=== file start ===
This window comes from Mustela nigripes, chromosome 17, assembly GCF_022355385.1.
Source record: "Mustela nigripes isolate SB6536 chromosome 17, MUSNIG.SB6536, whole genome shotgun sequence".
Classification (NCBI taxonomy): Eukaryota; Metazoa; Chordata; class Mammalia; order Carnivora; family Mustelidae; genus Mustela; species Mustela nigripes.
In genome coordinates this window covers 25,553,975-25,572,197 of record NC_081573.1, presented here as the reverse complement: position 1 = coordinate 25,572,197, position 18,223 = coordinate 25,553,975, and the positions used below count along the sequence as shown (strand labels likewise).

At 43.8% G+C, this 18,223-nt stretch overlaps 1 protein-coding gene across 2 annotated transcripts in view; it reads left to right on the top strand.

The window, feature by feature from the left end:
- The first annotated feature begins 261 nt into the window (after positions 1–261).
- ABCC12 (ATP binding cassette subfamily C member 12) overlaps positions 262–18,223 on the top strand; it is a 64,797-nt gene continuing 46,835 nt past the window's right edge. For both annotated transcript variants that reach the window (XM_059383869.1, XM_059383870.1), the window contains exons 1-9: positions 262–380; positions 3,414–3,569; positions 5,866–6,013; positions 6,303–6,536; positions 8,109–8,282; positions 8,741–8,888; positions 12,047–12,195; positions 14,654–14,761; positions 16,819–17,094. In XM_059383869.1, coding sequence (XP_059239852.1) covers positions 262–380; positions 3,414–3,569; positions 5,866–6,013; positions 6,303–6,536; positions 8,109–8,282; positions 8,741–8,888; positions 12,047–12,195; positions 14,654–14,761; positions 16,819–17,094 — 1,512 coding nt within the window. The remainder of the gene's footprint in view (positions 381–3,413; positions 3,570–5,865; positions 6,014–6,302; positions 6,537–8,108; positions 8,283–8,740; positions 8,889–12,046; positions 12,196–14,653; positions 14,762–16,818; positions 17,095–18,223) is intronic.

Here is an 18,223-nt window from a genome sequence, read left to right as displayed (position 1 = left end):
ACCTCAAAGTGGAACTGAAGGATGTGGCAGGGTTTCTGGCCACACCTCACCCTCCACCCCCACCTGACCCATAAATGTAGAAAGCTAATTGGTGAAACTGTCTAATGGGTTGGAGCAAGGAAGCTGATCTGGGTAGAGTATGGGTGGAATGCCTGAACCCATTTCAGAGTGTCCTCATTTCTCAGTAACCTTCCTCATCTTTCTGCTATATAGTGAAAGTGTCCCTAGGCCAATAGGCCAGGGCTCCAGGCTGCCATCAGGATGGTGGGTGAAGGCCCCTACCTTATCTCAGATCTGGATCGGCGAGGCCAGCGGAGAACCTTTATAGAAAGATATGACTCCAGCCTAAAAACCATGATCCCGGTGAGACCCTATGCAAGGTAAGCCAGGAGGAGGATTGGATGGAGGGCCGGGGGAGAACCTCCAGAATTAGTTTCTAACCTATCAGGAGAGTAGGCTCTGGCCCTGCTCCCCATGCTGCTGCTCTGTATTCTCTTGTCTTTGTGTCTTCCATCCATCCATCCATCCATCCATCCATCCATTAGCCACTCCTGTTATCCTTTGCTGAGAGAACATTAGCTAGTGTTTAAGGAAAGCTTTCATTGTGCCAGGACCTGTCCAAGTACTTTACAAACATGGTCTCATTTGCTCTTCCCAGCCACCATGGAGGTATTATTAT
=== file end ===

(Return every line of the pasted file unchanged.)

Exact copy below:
This window comes from Mustela nigripes, chromosome 17, assembly GCF_022355385.1.
Source record: "Mustela nigripes isolate SB6536 chromosome 17, MUSNIG.SB6536, whole genome shotgun sequence".
Classification (NCBI taxonomy): Eukaryota; Metazoa; Chordata; class Mammalia; order Carnivora; family Mustelidae; genus Mustela; species Mustela nigripes.
In genome coordinates this window covers 25,553,975-25,572,197 of record NC_081573.1, presented here as the reverse complement: position 1 = coordinate 25,572,197, position 18,223 = coordinate 25,553,975, and the positions used below count along the sequence as shown (strand labels likewise).

At 43.8% G+C, this 18,223-nt stretch overlaps 1 protein-coding gene across 2 annotated transcripts in view; it reads left to right on the top strand.

The window, feature by feature from the left end:
- The first annotated feature begins 261 nt into the window (after positions 1–261).
- ABCC12 (ATP binding cassette subfamily C member 12) overlaps positions 262–18,223 on the top strand; it is a 64,797-nt gene continuing 46,835 nt past the window's right edge. For both annotated transcript variants that reach the window (XM_059383869.1, XM_059383870.1), the window contains exons 1-9: positions 262–380; positions 3,414–3,569; positions 5,866–6,013; positions 6,303–6,536; positions 8,109–8,282; positions 8,741–8,888; positions 12,047–12,195; positions 14,654–14,761; positions 16,819–17,094. In XM_059383869.1, coding sequence (XP_059239852.1) covers positions 262–380; positions 3,414–3,569; positions 5,866–6,013; positions 6,303–6,536; positions 8,109–8,282; positions 8,741–8,888; positions 12,047–12,195; positions 14,654–14,761; positions 16,819–17,094 — 1,512 coding nt within the window. The remainder of the gene's footprint in view (positions 381–3,413; positions 3,570–5,865; positions 6,014–6,302; positions 6,537–8,108; positions 8,283–8,740; positions 8,889–12,046; positions 12,196–14,653; positions 14,762–16,818; positions 17,095–18,223) is intronic.

Here is an 18,223-nt window from a genome sequence, read left to right as displayed (position 1 = left end):
ACCTCAAAGTGGAACTGAAGGATGTGGCAGGGTTTCTGGCCACACCTCACCCTCCACCCCCACCTGACCCATAAATGTAGAAAGCTAATTGGTGAAACTGTCTAATGGGTTGGAGCAAGGAAGCTGATCTGGGTAGAGTATGGGTGGAATGCCTGAACCCATTTCAGAGTGTCCTCATTTCTCAGTAACCTTCCTCATCTTTCTGCTATATAGTGAAAGTGTCCCTAGGCCAATAGGCCAGGGCTCCAGGCTGCCATCAGGATGGTGGGTGAAGGCCCCTACCTTATCTCAGATCTGGATCGGCGAGGCCAGCGGAGAACCTTTATAGAAAGATATGACTCCAGCCTAAAAACCATGATCCCGGTGAGACCCTATGCAAGGTAAGCCAGGAGGAGGATTGGATGGAGGGCCGGGGGAGAACCTCCAGAATTAGTTTCTAACCTATCAGGAGAGTAGGCTCTGGCCCTGCTCCCCATGCTGCTGCTCTGTATTCTCTTGTCTTTGTGTCTTCCATCCATCCATCCATCCATCCATCCATCCATTAGCCACTCCTGTTATCCTTTGCTGAGAGAACATTAGCTAGTGTTTAAGGAAAGCTTTCATTGTGCCAGGACCTGTCCAAGTACTTTACAAACATGGTCTCATTTGCTCTTCCCAGCCACCATGGAGGTATTATTAT